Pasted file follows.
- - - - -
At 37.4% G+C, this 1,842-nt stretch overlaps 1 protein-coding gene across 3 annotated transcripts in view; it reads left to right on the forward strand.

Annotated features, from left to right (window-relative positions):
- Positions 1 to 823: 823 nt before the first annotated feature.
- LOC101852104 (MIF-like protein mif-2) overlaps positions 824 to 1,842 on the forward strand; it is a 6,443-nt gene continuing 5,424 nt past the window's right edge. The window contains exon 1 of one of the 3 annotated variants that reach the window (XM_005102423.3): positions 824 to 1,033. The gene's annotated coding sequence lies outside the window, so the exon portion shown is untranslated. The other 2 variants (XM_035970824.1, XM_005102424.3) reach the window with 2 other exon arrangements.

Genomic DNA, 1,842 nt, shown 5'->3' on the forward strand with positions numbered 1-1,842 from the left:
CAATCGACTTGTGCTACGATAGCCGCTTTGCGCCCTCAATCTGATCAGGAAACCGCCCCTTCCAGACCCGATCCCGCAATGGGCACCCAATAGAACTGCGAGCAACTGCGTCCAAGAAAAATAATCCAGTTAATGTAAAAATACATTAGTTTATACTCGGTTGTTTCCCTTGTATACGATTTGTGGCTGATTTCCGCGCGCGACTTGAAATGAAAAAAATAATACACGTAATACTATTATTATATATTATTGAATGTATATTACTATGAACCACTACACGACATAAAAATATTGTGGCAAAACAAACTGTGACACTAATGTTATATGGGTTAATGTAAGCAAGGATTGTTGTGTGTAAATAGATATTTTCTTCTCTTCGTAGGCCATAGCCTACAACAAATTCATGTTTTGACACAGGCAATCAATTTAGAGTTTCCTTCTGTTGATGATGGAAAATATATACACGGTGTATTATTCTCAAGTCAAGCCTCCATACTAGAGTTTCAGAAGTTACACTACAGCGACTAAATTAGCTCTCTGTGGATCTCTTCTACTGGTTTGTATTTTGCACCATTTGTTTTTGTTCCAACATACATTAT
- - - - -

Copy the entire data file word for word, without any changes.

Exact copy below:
At 37.4% G+C, this 1,842-nt stretch overlaps 1 protein-coding gene across 3 annotated transcripts in view; it reads left to right on the forward strand.

Annotated features, from left to right (window-relative positions):
- Positions 1 to 823: 823 nt before the first annotated feature.
- LOC101852104 (MIF-like protein mif-2) overlaps positions 824 to 1,842 on the forward strand; it is a 6,443-nt gene continuing 5,424 nt past the window's right edge. The window contains exon 1 of one of the 3 annotated variants that reach the window (XM_005102423.3): positions 824 to 1,033. The gene's annotated coding sequence lies outside the window, so the exon portion shown is untranslated. The other 2 variants (XM_035970824.1, XM_005102424.3) reach the window with 2 other exon arrangements.

Genomic DNA, 1,842 nt, shown 5'->3' on the forward strand with positions numbered 1-1,842 from the left:
CAATCGACTTGTGCTACGATAGCCGCTTTGCGCCCTCAATCTGATCAGGAAACCGCCCCTTCCAGACCCGATCCCGCAATGGGCACCCAATAGAACTGCGAGCAACTGCGTCCAAGAAAAATAATCCAGTTAATGTAAAAATACATTAGTTTATACTCGGTTGTTTCCCTTGTATACGATTTGTGGCTGATTTCCGCGCGCGACTTGAAATGAAAAAAATAATACACGTAATACTATTATTATATATTATTGAATGTATATTACTATGAACCACTACACGACATAAAAATATTGTGGCAAAACAAACTGTGACACTAATGTTATATGGGTTAATGTAAGCAAGGATTGTTGTGTGTAAATAGATATTTTCTTCTCTTCGTAGGCCATAGCCTACAACAAATTCATGTTTTGACACAGGCAATCAATTTAGAGTTTCCTTCTGTTGATGATGGAAAATATATACACGGTGTATTATTCTCAAGTCAAGCCTCCATACTAGAGTTTCAGAAGTTACACTACAGCGACTAAATTAGCTCTCTGTGGATCTCTTCTACTGGTTTGTATTTTGCACCATTTGTTTTTGTTCCAACATACATTAT